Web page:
Simple pens are used to take notes in courses.

Misadventures in Teaching —
Your HTML Code Threatens My Political Faith

Don't Try to Make Me Look at Politically Unacceptable HTML Code

Fox "News" was the Ministry of Disinformation for the Cheney administration, and it has become entrenched as the default source in the Washington D.C. area. (and how could it possibly be more "mainstream media" than that?) Its constant drumbeat of fear and outrage dovetails with the economy of the Washington area. The Military-Industrial Complex and its newer cousin the Intelligence-Industrial Complex both need a continuing large flow of funds. The more you keep everyone terrified, they more they want to throw money at all these threats. The delusion and fear even get in the way when you're trying to teach someone about information technology.

In one class we were discussing content delivery networks. A very short informal exercise had them look at how media-rich web sites use this technology.

Or at least it was supposed to be short and informal. Of course it went off the rails and ran longer.

The idea was for them to briefly look at one of the four following web pages, to get a general idea of how it was laid out:

The course ran primarily in the U.S. and the U.K., so this would give the typical student the choice between the sites of iconic television and print organizations.

Of course, "iconic" to me might mean "subversive" to the politically zealous.

After a brief look at the layout of the page, they were to right-click on one of the images and select "View Image".

They would then make a note of the hostname serving up the image, noticing that it wasn't the same host that served up the main page. For example, the page contains images served from They could then verify how that was happening by going back to the page, right-clicking on the text and selecting "View Page Source".

You might think "Oh, yes, Ted Turner founded CNN", but dig deeper. Look up that host's IP address with the nslookup command, and then turn around and look up the fully qualified domain name associated with that IP address. You find that CNN web image and video content is hosted at, BBC and Time use, and The Economist uses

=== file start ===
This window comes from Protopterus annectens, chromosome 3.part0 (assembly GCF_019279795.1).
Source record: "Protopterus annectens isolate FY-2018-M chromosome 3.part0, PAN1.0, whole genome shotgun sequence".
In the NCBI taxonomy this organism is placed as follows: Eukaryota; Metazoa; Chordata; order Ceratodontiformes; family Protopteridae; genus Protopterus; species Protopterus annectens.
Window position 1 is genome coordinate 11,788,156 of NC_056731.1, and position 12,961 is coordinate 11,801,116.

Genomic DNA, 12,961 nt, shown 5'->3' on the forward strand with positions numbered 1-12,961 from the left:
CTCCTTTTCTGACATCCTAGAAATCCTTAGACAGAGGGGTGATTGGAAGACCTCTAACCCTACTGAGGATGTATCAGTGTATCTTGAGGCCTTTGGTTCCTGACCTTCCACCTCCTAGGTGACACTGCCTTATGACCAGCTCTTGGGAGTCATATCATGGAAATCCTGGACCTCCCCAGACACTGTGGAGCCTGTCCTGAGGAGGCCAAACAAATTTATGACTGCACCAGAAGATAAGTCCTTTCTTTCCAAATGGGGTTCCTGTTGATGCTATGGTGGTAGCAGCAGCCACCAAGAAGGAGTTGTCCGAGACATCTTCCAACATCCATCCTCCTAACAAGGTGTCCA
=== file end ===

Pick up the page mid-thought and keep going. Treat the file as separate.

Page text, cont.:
An earlier version of the course had explained the process briefly, but of course that did not work in the U.S. and the steps had to be fully spelled out, showing them precisely what to type and click.

One of the students, who had insisted on sitting far away from everyone else, motioned me to come over so he could make the classic claim:

"This exercise doesn't work."

No, I'm quite certain that it does work. Let's see what you're doing. Huh, that's strange. I don't know why you're getting a completely different IP address than anyone else in the room.

"Well, of course I wanted to use this", as he pointed to the partially hidden browser showing the page.

Ah. "Of course", as you say. Well, I don't know exactly what happens if you start with that URL. They probably use a content delivery network, but the CDN hostname, IP address, and the results of the reverse lookup are going to be completely different. Look, pick one of the four in the notebook, we know that they all work when you're following this precise set of steps.

"But I really need to look just at this one", as he pointed to the Fox "News" page.

It looks like the precise details are a little different for that site. Try one of the ones listed in the exercise manual.

"No, I really to just look at this site, instead of, well, ... those. I can't look at them."

Really? We're just asking you to look at some <img src="..."> HTML code and do a couple of DNS lookups.

"Well, that's OK. I guess I'll just skip this exercise."

If you ask me, he is pretty worried about the weakness of his political faith if it is threatened by a brief glance at a page and a few DNS lookups.

Meanwhile, I have never had a student insist that they can only allow themselves to look at the NPR and PBS web pages.

Maybe liberals have stronger political will.

Or maybe neocons are just stupid.

Ein volk.  Ein Reich.  Ein Führer. Ein News Channel.

World Public Opinion, a project managed by the Program on International Policy Attitudes at the University of Maryland, conducted a survey of American voters in late 2010. Their study showed that Fox News viewers are significantly worse misinformed than consumers of other news sources. Additionally, the study shows that greater exposure to Fox News increases misinformation. For example, 63% of Fox viewers believe that Barack Obama definitely was not born in the U.S., or that his birth place is unclear. 60% believe that world climate is not changing. See that late 2010 survey here, and also see earlier similar results from WPO's 2003 survey and also a 2009 poll by NBC and the Wall Street Journal. More recently, a May 2012 study by Fairleigh Dickinson University showed that people who watch nothing but Fox News know less about both international and domestic events than people who watch no news at all.

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